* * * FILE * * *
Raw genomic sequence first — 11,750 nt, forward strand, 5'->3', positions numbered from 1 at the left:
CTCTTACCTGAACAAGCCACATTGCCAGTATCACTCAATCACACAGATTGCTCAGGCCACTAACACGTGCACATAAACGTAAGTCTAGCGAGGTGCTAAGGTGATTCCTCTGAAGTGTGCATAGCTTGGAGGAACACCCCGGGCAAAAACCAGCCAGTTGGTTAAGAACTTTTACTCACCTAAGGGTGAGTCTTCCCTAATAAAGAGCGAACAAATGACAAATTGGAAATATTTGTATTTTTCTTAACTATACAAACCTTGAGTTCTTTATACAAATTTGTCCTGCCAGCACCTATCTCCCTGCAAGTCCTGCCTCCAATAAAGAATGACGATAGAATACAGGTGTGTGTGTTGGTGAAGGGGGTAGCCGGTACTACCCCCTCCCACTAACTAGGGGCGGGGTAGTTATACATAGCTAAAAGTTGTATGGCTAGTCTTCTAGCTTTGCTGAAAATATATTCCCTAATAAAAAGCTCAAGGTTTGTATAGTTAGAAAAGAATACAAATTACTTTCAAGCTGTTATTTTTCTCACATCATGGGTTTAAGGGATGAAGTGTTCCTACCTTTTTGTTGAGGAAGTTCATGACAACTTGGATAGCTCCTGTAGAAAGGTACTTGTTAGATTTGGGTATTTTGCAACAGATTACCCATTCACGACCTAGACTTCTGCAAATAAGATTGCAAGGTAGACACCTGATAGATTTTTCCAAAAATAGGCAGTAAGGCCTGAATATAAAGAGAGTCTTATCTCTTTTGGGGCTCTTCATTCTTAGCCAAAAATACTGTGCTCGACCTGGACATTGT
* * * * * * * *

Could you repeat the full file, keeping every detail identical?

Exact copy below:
Raw genomic sequence first — 11,750 nt, forward strand, 5'->3', positions numbered from 1 at the left:
CTCTTACCTGAACAAGCCACATTGCCAGTATCACTCAATCACACAGATTGCTCAGGCCACTAACACGTGCACATAAACGTAAGTCTAGCGAGGTGCTAAGGTGATTCCTCTGAAGTGTGCATAGCTTGGAGGAACACCCCGGGCAAAAACCAGCCAGTTGGTTAAGAACTTTTACTCACCTAAGGGTGAGTCTTCCCTAATAAAGAGCGAACAAATGACAAATTGGAAATATTTGTATTTTTCTTAACTATACAAACCTTGAGTTCTTTATACAAATTTGTCCTGCCAGCACCTATCTCCCTGCAAGTCCTGCCTCCAATAAAGAATGACGATAGAATACAGGTGTGTGTGTTGGTGAAGGGGGTAGCCGGTACTACCCCCTCCCACTAACTAGGGGCGGGGTAGTTATACATAGCTAAAAGTTGTATGGCTAGTCTTCTAGCTTTGCTGAAAATATATTCCCTAATAAAAAGCTCAAGGTTTGTATAGTTAGAAAAGAATACAAATTACTTTCAAGCTGTTATTTTTCTCACATCATGGGTTTAAGGGATGAAGTGTTCCTACCTTTTTGTTGAGGAAGTTCATGACAACTTGGATAGCTCCTGTAGAAAGGTACTTGTTAGATTTGGGTATTTTGCAACAGATTACCCATTCACGACCTAGACTTCTGCAAATAAGATTGCAAGGTAGACACCTGATAGATTTTTCCAAAAATAGGCAGTAAGGCCTGAATATAAAGAGAGTCTTATCTCTTTTGGGGCTCTTCATTCTTAGCCAAAAATACTGTGCTCGACCTGGACATTGT